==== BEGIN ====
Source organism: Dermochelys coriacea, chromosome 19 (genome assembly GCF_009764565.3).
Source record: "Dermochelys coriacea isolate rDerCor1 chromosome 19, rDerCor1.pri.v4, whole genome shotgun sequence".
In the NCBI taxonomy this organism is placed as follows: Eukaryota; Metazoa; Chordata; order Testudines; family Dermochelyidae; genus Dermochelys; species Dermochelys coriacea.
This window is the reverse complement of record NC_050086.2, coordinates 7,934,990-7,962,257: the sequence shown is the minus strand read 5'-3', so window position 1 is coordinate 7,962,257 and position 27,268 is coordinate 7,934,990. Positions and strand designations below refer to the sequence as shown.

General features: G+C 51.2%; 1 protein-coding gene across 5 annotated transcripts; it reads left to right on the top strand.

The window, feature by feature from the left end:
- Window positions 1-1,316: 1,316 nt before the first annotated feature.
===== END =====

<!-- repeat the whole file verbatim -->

Source organism: Dermochelys coriacea, chromosome 19 (genome assembly GCF_009764565.3).
Source record: "Dermochelys coriacea isolate rDerCor1 chromosome 19, rDerCor1.pri.v4, whole genome shotgun sequence".
In the NCBI taxonomy this organism is placed as follows: Eukaryota; Metazoa; Chordata; order Testudines; family Dermochelyidae; genus Dermochelys; species Dermochelys coriacea.
This window is the reverse complement of record NC_050086.2, coordinates 7,934,990-7,962,257: the sequence shown is the minus strand read 5'-3', so window position 1 is coordinate 7,962,257 and position 27,268 is coordinate 7,934,990. Positions and strand designations below refer to the sequence as shown.

General features: G+C 51.2%; 1 protein-coding gene across 5 annotated transcripts; it reads left to right on the top strand.

The window, feature by feature from the left end:
- Window positions 1-1,316: 1,316 nt before the first annotated feature.